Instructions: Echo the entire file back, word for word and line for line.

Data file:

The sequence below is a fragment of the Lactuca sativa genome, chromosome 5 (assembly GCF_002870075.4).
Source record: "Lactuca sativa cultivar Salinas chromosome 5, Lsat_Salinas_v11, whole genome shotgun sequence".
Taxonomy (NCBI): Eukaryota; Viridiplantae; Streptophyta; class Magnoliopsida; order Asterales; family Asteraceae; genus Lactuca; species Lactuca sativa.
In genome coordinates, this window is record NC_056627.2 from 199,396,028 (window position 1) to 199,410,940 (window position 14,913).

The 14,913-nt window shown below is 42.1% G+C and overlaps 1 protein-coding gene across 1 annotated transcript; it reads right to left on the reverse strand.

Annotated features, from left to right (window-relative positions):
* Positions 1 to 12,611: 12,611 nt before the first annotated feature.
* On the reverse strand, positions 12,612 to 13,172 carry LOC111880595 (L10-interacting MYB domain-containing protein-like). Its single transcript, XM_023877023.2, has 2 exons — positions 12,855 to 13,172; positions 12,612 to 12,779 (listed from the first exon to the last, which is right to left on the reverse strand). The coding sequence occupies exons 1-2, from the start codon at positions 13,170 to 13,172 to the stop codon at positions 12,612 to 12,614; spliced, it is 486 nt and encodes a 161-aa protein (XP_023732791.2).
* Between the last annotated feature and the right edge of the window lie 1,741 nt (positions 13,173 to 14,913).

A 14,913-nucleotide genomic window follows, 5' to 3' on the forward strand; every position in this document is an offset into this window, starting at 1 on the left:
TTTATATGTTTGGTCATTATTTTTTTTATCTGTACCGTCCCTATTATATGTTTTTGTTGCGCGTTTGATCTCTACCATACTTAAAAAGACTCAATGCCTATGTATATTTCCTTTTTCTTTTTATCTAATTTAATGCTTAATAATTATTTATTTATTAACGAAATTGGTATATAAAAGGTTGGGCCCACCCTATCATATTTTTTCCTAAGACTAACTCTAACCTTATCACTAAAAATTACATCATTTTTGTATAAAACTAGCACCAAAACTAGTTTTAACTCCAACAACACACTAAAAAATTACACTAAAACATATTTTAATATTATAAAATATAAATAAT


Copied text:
The sequence below is a fragment of the Lactuca sativa genome, chromosome 5 (assembly GCF_002870075.4).
Source record: "Lactuca sativa cultivar Salinas chromosome 5, Lsat_Salinas_v11, whole genome shotgun sequence".
Taxonomy (NCBI): Eukaryota; Viridiplantae; Streptophyta; class Magnoliopsida; order Asterales; family Asteraceae; genus Lactuca; species Lactuca sativa.
In genome coordinates, this window is record NC_056627.2 from 199,396,028 (window position 1) to 199,410,940 (window position 14,913).

The 14,913-nt window shown below is 42.1% G+C and overlaps 1 protein-coding gene across 1 annotated transcript; it reads right to left on the reverse strand.

Annotated features, from left to right (window-relative positions):
* Positions 1 to 12,611: 12,611 nt before the first annotated feature.
* On the reverse strand, positions 12,612 to 13,172 carry LOC111880595 (L10-interacting MYB domain-containing protein-like). Its single transcript, XM_023877023.2, has 2 exons — positions 12,855 to 13,172; positions 12,612 to 12,779 (listed from the first exon to the last, which is right to left on the reverse strand). The coding sequence occupies exons 1-2, from the start codon at positions 13,170 to 13,172 to the stop codon at positions 12,612 to 12,614; spliced, it is 486 nt and encodes a 161-aa protein (XP_023732791.2).
* Between the last annotated feature and the right edge of the window lie 1,741 nt (positions 13,173 to 14,913).

A 14,913-nucleotide genomic window follows, 5' to 3' on the forward strand; every position in this document is an offset into this window, starting at 1 on the left:
TTTATATGTTTGGTCATTATTTTTTTTATCTGTACCGTCCCTATTATATGTTTTTGTTGCGCGTTTGATCTCTACCATACTTAAAAAGACTCAATGCCTATGTATATTTCCTTTTTCTTTTTATCTAATTTAATGCTTAATAATTATTTATTTATTAACGAAATTGGTATATAAAAGGTTGGGCCCACCCTATCATATTTTTTCCTAAGACTAACTCTAACCTTATCACTAAAAATTACATCATTTTTGTATAAAACTAGCACCAAAACTAGTTTTAACTCCAACAACACACTAAAAAATTACACTAAAACATATTTTAATATTATAAAATATAAATAAT